End of an era at Davidson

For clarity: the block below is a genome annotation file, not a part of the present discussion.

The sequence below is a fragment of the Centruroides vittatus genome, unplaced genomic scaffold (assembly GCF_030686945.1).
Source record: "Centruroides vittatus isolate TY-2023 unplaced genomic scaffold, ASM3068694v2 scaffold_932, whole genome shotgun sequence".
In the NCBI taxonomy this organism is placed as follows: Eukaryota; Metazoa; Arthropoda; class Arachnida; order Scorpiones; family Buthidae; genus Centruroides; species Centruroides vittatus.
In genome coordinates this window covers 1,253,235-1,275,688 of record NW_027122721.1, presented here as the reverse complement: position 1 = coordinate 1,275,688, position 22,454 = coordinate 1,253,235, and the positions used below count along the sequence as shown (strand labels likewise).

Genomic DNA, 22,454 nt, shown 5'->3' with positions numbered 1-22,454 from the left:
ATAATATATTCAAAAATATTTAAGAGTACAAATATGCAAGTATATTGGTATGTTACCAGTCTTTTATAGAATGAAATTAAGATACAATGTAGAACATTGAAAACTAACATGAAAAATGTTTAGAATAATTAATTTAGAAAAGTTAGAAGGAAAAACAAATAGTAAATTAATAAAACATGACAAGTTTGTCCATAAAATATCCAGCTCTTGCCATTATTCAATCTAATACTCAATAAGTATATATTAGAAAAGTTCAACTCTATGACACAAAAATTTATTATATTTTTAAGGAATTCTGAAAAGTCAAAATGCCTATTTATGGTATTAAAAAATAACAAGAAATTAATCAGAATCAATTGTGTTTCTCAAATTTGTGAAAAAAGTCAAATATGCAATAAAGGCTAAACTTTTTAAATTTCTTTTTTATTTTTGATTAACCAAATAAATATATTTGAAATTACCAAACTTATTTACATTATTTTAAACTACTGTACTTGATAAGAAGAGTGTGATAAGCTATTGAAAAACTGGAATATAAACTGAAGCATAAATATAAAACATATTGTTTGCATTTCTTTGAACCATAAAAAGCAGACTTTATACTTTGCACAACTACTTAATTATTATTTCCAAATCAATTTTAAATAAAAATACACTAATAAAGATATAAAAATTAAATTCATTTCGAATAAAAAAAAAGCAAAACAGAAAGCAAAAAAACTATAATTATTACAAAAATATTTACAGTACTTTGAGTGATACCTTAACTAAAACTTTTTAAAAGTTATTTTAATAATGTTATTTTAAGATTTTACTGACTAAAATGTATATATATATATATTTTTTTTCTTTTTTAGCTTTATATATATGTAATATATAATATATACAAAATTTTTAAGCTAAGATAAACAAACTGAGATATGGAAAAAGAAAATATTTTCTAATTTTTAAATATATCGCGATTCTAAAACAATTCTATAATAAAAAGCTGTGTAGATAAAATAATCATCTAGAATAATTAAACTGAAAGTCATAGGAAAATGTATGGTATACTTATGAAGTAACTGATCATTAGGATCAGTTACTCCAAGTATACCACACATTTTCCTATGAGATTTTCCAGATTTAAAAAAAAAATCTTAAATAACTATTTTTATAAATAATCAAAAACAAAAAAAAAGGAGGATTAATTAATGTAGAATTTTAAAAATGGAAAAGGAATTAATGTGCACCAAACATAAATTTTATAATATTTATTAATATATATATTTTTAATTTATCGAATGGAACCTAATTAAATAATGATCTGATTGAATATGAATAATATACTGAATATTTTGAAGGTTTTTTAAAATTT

Perhaps the most famous face in the history of Davidson College announced today he's leaving. Junior basketball star Stephen Curry is making himself eligible for this summer's NBA draft. It ends a storybook college career of a baby face sharp-shooter who put a small town - and an even smaller school - on the national map. WFAE's Scott Graf reports: Up until 10:00 this morning, not even Stephen Curry knew if Stephen Curry would stay in school for his final year of eligibility, or chase a childhood dream and go pro. Curry's friends, parents, teammates, even the school president, packed a small classroom in Davidson's Belk Arena. Then, a visibly nervous Curry made his intentions known. "My goal since I can remember, was always to play in the NBA," he told the crowd. "And that goal has now become a viable opportunity for me. After weighing my options I came to the conclusion that it's in my best interest to take hold of that opportunity now." Curry says he made the decision over an omelet at the student commons cafeteria about an hour and a half before showing up to the arena. He says he's been told he'll get drafted somewhere in the top 20. After the 21-year-old made his announcement, his head coach, Bob Mckillop, spoke. He had to choke back his emotions. "As special as he has been to us," McKillop said, "he will be equally special in the NBA. And I've been uh, incredibly fortunateto have the opportunity to coach him for these three years." Curry's announcement effectively ends one of the best chapters in Davidson history. Jim Murphy is the school's athletic director. He says for the last three years, Curry has been the face of the college. " That has elevated our status tremendously in the eyes of high school students around the country, college students around the country, sports fans around the country, and educators," he says. "Really, it's a great day for us." The high point of the Curry era undoubtedly came during last year's NCAA tournament. Murphy says when Curry led the Wildcats on a 10-day run that ended to one basket shy of the Final Four, it transformed an entire community. "The sense of accomplishment," Murphy says, "the thrill, and the ecstasy that came with it that everybody seemed to feeland that was on every face in the crowd throughout the town for so longI mean, it lasted for months, was really something special." As for the next chapter in Curry's life, his father, Dell, himself a 16-year NBA veteran, says his son's game is ready for the world's premiere basketball league. But Stephen's mother, Sonya, who's the principal at a montessori school the family started in Huntersville 15 years ago, says her son still has some unfinished business on campus - his degree. "I'm anxiously looking forward to how that's going to work out," she says. "Dell and I have talked about, you know, they put in contracts that players get their degrees within three years or the player has to pay them back money. So I'm anxious to be a part of that, those negotiations." But for now, Curry's next few weeks will be a whirlwind of workouts in front of NBA scouts and front office people, when he'll try to improve his already high draft status.